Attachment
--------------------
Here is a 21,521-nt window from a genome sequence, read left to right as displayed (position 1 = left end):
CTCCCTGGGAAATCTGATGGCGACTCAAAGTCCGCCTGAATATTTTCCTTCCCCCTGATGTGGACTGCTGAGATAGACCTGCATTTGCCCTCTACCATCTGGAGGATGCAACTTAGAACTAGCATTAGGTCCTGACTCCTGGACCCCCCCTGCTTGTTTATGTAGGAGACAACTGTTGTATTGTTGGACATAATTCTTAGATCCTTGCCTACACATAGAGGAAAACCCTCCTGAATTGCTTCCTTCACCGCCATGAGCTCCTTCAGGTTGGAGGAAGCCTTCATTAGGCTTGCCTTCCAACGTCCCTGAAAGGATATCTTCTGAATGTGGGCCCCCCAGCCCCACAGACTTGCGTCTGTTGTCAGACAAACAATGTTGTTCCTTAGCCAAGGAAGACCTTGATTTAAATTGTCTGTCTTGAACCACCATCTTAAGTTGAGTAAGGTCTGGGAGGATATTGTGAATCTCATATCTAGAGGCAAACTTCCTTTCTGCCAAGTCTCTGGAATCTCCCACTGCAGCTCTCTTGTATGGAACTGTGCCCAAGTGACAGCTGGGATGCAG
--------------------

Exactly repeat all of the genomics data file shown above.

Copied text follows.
Here is a 21,521-nt window from a genome sequence, read left to right as displayed (position 1 = left end):
CTCCCTGGGAAATCTGATGGCGACTCAAAGTCCGCCTGAATATTTTCCTTCCCCCTGATGTGGACTGCTGAGATAGACCTGCATTTGCCCTCTACCATCTGGAGGATGCAACTTAGAACTAGCATTAGGTCCTGACTCCTGGACCCCCCCTGCTTGTTTATGTAGGAGACAACTGTTGTATTGTTGGACATAATTCTTAGATCCTTGCCTACACATAGAGGAAAACCCTCCTGAATTGCTTCCTTCACCGCCATGAGCTCCTTCAGGTTGGAGGAAGCCTTCATTAGGCTTGCCTTCCAACGTCCCTGAAAGGATATCTTCTGAATGTGGGCCCCCCAGCCCCACAGACTTGCGTCTGTTGTCAGACAAACAATGTTGTTCCTTAGCCAAGGAAGACCTTGATTTAAATTGTCTGTCTTGAACCACCATCTTAAGTTGAGTAAGGTCTGGGAGGATATTGTGAATCTCATATCTAGAGGCAAACTTCCTTTCTGCCAAGTCTCTGGAATCTCCCACTGCAGCTCTCTTGTATGGAACTGTGCCCAAGTGACAGCTGGGATGCAG